The Union Jack suggests a country is a British colony or dependency. Of the independent nations in the world to have carried the Union Jack in its canton, only New Zealand, Fiji, Tuvalu and Australia remain. While Tuvalu has no immediate plans to change this, New Zealand has already started the processes involved with a new flag. Australia has not made any formal moves to follow suit, though many Australians are concerned that their flag lacks reference to the Indigenous people who rightfully own the land.
WHAT TO EXPECT FROM A NEW FLAG
Could this be this new flag for Fiji?
As part of his speech on February 3rd, Prime Minister Bainimarama outlined a process that encouraged all Fijians, including school children, to enter a national competition for the design of the new national symbol. A national committee has been formed to judge these entries, which closed last month. The only preference is that the existing “Fiji blue” remain as the background.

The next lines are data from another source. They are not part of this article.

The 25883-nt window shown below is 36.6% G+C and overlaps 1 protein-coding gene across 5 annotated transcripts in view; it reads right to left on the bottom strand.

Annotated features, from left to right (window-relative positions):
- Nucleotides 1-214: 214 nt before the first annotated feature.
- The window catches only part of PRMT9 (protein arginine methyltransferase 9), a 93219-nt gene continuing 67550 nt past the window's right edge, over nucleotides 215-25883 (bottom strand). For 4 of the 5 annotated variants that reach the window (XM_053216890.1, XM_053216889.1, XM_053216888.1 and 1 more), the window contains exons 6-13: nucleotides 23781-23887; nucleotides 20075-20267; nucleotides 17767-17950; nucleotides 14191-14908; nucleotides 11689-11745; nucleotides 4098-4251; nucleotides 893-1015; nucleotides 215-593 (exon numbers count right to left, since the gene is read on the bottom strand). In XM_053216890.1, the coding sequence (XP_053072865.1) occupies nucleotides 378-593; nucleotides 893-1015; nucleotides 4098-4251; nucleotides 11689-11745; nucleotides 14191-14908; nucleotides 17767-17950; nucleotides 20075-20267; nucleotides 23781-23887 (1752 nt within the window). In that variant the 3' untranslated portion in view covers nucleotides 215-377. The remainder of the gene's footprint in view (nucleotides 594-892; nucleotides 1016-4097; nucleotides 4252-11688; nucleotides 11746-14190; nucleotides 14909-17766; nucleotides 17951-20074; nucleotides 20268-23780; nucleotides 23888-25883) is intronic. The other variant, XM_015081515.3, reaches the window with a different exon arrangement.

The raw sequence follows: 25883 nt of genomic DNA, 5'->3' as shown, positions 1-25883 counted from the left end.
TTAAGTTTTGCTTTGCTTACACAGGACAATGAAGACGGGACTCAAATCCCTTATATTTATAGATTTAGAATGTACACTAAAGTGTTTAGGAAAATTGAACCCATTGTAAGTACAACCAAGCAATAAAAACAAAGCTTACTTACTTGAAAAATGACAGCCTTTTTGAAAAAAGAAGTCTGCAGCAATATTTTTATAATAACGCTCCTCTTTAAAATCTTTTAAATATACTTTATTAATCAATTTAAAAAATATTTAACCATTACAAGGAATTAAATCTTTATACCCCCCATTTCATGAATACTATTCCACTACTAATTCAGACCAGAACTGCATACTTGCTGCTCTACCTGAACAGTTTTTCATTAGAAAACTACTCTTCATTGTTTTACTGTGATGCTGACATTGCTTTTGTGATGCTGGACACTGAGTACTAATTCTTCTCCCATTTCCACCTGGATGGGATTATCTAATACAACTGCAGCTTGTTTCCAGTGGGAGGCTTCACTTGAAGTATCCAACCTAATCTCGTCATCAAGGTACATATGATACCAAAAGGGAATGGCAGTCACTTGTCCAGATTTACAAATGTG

Encouraged designs included:
- Indigenous flora
- Indigenous fauna
- Authentic Fijian symbols
- Symbols of unity
- Instantly recognisable symbols
- Designs to make Fijians proud
- Symbols of independence
A popular belief is that the dove carrying an olive branch will stay. After all, this is the part of the flag that represents peace, and the Prime Minister’s aim is to encourage peace and unity through the new flag. A palm tree could also be expected, reflecting the idea that Fiji is seen in the eyes of many as a tropical paradise.
Many forums have seen people upload their designs and suggestions for the new flag. Here are some of the suggestions:
The new flag will be flown for the first time on October 10, 2015, on the 45th Anniversary of Independence.
Also, check out the BEST TIME TO TRAVEL TO FIJI